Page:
Macro Economy

Startup India: Seeking a definition for innovation

Navadha Pandey New Delhi | Updated on January 27, 2018 Published on January 19, 2016

“Innovation has to be defined in black and white. The Action Plan doesn’t offer complete clarity in this respect.”

Prime Minister Narendra Modi last week announced much-needed initiatives to promote an entrepreneurial ecosystem in the country, but the government’s definition of a start-up, especially with respect to ‘innovation’, is ambiguous.

The definition

While government defines start-ups as “an entity, incorporated or registered in India not prior to five years, with annual turnover not exceeding ₹25 crore in any preceding financial year, working towards innovation, development, deployment or commercialisation of new products, processes or services driven by technology or intellectual property”.

“It is a fact that IT start-ups are always in limelight, get the most hype and funding. But, how do you define a start-up? At my company, I teach coding to students. I am creating value. But if I seek the incentives offered, I’d be told that I am not doing anything innovative,” says Ankush Singla, Co-founder of tutoring platform Coding Blocks.

While most start-ups agree that it is a positive step by the government, but which companies can avail themselves of these benefits has to be seen.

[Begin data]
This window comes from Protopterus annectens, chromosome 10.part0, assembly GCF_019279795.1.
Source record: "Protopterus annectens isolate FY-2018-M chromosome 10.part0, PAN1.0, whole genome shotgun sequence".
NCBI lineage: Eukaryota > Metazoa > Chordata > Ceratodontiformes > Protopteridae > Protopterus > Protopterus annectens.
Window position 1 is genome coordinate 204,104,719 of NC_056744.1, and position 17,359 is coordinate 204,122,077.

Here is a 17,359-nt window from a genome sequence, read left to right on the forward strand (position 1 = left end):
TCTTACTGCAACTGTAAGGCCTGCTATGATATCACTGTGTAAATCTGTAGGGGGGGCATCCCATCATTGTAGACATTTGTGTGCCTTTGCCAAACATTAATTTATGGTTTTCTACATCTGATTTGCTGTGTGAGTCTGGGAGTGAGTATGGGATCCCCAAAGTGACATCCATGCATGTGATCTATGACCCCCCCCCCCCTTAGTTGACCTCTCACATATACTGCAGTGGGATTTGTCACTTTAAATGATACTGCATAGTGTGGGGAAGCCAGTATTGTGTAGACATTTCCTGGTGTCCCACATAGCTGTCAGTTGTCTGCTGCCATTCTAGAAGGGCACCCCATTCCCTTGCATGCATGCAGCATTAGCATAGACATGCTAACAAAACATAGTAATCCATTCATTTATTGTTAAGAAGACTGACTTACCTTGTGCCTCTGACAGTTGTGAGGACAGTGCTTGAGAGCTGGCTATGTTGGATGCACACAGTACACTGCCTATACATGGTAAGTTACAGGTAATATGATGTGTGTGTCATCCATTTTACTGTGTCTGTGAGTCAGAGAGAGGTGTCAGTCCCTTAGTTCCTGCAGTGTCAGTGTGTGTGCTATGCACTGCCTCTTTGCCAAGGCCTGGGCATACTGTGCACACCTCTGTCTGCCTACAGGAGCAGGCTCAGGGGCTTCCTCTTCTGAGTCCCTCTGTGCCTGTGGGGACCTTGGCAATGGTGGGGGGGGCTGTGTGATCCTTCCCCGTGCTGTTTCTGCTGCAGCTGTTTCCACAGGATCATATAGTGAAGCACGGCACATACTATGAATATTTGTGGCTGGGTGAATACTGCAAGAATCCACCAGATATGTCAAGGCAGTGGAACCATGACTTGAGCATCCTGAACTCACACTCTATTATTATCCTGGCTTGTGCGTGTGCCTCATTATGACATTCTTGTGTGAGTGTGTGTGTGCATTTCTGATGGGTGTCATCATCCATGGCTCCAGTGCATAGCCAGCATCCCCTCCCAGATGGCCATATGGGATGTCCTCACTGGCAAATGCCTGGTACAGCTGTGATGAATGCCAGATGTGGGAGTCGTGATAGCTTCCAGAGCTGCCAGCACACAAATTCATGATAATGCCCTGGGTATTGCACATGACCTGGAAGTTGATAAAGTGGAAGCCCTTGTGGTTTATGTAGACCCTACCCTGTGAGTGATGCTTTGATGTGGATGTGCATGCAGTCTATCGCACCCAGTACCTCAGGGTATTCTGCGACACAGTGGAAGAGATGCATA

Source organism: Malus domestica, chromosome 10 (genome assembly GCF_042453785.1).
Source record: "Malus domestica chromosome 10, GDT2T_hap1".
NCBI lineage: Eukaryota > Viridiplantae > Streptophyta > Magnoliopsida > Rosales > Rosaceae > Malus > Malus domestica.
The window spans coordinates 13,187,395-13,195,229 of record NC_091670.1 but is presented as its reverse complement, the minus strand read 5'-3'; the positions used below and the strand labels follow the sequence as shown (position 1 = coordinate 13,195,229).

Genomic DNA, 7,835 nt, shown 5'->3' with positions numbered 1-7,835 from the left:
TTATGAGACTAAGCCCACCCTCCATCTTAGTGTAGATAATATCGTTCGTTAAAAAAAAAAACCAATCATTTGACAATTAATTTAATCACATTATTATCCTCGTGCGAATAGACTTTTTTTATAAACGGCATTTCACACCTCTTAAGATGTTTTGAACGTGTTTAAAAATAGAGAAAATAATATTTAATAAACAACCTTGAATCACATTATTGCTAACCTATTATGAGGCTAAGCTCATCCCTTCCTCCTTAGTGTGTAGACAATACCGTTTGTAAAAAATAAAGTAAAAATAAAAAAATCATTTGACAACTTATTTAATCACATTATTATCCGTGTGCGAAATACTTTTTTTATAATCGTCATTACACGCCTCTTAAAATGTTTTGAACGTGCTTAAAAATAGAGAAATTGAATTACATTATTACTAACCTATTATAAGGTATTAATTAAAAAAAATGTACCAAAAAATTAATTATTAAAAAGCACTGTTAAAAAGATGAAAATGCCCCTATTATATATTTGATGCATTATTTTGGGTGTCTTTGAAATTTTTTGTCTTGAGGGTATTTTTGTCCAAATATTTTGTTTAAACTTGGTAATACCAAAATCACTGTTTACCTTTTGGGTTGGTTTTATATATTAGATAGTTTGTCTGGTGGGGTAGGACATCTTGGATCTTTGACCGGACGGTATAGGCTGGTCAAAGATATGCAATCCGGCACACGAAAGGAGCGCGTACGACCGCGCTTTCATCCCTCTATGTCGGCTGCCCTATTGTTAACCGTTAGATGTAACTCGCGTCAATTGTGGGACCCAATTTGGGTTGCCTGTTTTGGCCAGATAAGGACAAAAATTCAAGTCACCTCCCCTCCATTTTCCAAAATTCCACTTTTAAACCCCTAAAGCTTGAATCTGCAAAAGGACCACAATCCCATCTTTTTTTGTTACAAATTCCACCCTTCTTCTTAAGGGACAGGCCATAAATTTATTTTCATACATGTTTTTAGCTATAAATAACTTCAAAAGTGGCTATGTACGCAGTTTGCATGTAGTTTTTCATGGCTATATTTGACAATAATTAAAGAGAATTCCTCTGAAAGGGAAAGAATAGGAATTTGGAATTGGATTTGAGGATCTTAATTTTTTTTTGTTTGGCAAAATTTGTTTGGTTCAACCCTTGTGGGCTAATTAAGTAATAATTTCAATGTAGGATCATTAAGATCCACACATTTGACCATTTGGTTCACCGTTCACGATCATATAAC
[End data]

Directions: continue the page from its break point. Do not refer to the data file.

An Inter-Ministerial Board will be set up by Department of Industrial Policy and Promotion to validate the ‘innovative nature’ of the business for granting tax related benefits.

“Innovation has to be defined in black and white. The Action Plan doesn’t offer complete clarity in this respect,” Vamsi Krishna, Co-founder and CEO of ed-tech start-up Vedantu. Any company that creates value is a start-up, he added.

Tech is crucial

Moreover, new companies without an element of technology may be left out of the government scheme, Singla said, adding that “innovation is not just at the idea level, but is also at the execution level. This needs to be kept in mind while defining a start-up”.

However, companies also believe that technology is a crucial element of a ‘start-up’, without which it is just a traditional business.

“A start-up leverages technology to innovate and do existing things in a new, convenient way. Without this element, it is not a start-up. For example, taxis used to ply, but Ola made it hassle-free,” Aman Gupta, Founder of Foodport, a Gurgaon-based online food delivery platform, says. Gupta, however, agrees that defining ‘innovation’ could become the tricky part and hence may end up at the government’s discretion.

Rahat Kulshreshtha, Founder, Quidich, an aerial technology services start-up, believes that the overall idea of the scheme is to give incentives to people to do problem-solving that the country needs.

“Traditional businesses are not innovative or disruptive so do not need support or funding,” he said.

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Published on January 19, 2016
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